In 1757 she was part of the unsuccessful campaign to drive the French out of Canada. Then during a gale she lost her rigging, was partly flooded, and was saved from a lee shore by being towed by Windsor. After being repaired in Portsmouth, she was to be with Admiral Boscawen's fleet carrying General Amhurst's troops to Louisburg.
At 2.30am on Sunday 19 February, 1758, the fleet was ordered to weigh anchor. HMS Invincible normally took around two hours to weigh anchor, but on this occasion there was a problem: the anchor refused to break free from the sea-bed. Nearly 400 men were on the four capstans, breaking capstan bars in their attempt to raise the anchor, to no avail. Eventually the Master, Henry Adkins, and a further 100 men, were able to free the anchor from the sea-bed. Yet things did not go according to plan. The anchor shot up, only to stick in the bottom of the ship.
Invincible was unable to free the anchor, and was blown north-east, with the rudder jammed by the anchor. The rudder was freed, but too late. The ship grounded on the Horse Bank. Her hold was flooded with up to 12ft of water. Despite using four chain pumps, each capable of pumping away a ton of water every 45 seconds, she remained flooded. Although she still floated at high tide, it proved impossible to free her from the sandbank.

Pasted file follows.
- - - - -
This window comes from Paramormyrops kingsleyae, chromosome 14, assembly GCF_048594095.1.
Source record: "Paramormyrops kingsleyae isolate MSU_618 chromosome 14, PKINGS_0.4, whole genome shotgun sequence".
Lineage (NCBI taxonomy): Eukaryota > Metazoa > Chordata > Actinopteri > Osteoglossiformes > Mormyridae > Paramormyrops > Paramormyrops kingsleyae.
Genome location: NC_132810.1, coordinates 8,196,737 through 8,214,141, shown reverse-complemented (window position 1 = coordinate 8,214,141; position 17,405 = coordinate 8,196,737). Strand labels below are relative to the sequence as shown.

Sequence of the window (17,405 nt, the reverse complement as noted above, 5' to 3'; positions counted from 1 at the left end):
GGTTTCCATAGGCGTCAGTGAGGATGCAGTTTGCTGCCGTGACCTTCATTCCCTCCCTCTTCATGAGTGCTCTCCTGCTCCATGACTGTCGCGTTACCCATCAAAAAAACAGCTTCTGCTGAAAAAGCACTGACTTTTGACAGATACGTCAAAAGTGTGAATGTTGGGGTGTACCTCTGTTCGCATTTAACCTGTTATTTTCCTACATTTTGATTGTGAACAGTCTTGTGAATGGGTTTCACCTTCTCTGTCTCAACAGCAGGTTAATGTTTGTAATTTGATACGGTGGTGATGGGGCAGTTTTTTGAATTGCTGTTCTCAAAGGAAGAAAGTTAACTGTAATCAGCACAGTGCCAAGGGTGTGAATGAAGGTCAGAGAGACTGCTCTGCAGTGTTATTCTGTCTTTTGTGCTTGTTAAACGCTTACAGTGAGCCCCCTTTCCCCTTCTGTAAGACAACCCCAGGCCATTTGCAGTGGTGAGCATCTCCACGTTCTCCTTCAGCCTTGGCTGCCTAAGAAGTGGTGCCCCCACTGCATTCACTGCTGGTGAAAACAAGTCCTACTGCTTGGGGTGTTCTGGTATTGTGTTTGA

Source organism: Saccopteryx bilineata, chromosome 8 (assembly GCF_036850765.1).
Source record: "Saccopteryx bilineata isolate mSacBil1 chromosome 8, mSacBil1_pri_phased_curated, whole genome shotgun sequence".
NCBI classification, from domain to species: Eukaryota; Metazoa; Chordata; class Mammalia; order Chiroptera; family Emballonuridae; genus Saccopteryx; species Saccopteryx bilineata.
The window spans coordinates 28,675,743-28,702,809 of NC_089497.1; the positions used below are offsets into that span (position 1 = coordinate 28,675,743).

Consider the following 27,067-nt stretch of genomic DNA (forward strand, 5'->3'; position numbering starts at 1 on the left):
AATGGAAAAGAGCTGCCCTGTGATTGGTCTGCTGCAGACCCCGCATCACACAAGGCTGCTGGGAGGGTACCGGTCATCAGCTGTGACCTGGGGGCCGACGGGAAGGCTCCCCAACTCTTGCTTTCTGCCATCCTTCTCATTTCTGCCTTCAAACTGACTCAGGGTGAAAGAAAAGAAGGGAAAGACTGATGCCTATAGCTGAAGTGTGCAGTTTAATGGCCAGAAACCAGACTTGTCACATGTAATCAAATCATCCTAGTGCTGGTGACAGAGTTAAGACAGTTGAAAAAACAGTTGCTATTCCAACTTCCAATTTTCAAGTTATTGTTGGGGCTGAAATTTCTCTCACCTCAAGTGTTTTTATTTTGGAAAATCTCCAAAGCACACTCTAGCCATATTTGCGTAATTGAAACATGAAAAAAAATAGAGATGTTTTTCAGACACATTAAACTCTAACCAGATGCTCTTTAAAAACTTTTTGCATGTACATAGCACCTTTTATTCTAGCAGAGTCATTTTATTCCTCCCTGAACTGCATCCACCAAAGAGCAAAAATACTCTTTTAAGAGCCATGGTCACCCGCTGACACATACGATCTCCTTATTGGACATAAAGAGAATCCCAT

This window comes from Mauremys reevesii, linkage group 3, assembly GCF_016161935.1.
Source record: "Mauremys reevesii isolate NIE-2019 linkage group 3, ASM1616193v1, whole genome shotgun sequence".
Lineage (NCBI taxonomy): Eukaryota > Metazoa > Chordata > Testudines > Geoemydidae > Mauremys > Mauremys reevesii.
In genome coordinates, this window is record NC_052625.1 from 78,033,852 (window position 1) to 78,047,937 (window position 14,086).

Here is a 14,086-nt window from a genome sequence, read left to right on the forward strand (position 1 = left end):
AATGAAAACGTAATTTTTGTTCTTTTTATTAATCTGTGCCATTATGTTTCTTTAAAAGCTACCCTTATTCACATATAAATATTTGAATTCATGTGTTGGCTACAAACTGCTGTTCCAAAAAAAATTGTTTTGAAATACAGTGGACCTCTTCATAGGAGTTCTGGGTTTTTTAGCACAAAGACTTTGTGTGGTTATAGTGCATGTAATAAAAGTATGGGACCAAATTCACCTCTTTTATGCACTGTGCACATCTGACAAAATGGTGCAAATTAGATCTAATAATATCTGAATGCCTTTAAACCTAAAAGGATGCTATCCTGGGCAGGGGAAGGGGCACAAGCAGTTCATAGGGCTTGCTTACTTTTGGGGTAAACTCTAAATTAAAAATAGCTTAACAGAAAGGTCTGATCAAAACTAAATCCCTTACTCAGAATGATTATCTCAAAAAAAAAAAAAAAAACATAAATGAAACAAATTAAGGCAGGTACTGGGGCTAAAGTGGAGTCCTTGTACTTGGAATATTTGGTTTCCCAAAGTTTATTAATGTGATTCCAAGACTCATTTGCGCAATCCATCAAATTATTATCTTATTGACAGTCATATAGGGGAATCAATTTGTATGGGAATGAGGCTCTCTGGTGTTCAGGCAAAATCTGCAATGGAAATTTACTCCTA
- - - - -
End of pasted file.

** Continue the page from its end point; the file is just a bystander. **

On Wednesday 22 February, she fell over on her beam ends. Her captain, John Bentley, oversaw the removal of her cargo, stores and cannon. He and his crew were later acquitted of blame at the court martial held on board Royal George.
Invincible was lost until May 1979, when she was found by fisherman Arthur Mack. He, along with local diver John Broomhead, formed Invincible Conservations Ltd., which under a Government licence excavated the wreck until 1990.
Artefacts from Invincible can be found at the Royal Naval Museum, Portsmouth, and the 'Wooden Walls' display at Chatham Historic Dockyard.
This was the first Invincible in the Royal Navy; find out about Invincible's successors.
Other Naval Vessels
Three years after the loss of Invincible the 70-gun HMS Dorsetshire was wrecked at Horse Sands in July 1761, near to where Mary Rose sank. Her loss caused the Port Admiral of Portsmouth, Vice Admiral Francis Holborne, to issue an order to all Naval shipping masters,
...to sound out the channels, which they should do several times by way of refreshing their memories, this being the second great ship they have run ashore lately.
His orders, though, did not have the effect he wished. Only four months later, in October, the Fourth Rate 50-gun HMS Portland2 came to grief off Ryde.
John Wheeler records that in November 1766 a French sloop was smashed off the chalk cliffs of Freshwater Bay, killing all on board. In January 1778 the five crew on board an Alderney cutter died in the seas off Brighstone. The same place witnessed the deaths of the whole crew of a sloop in 1781.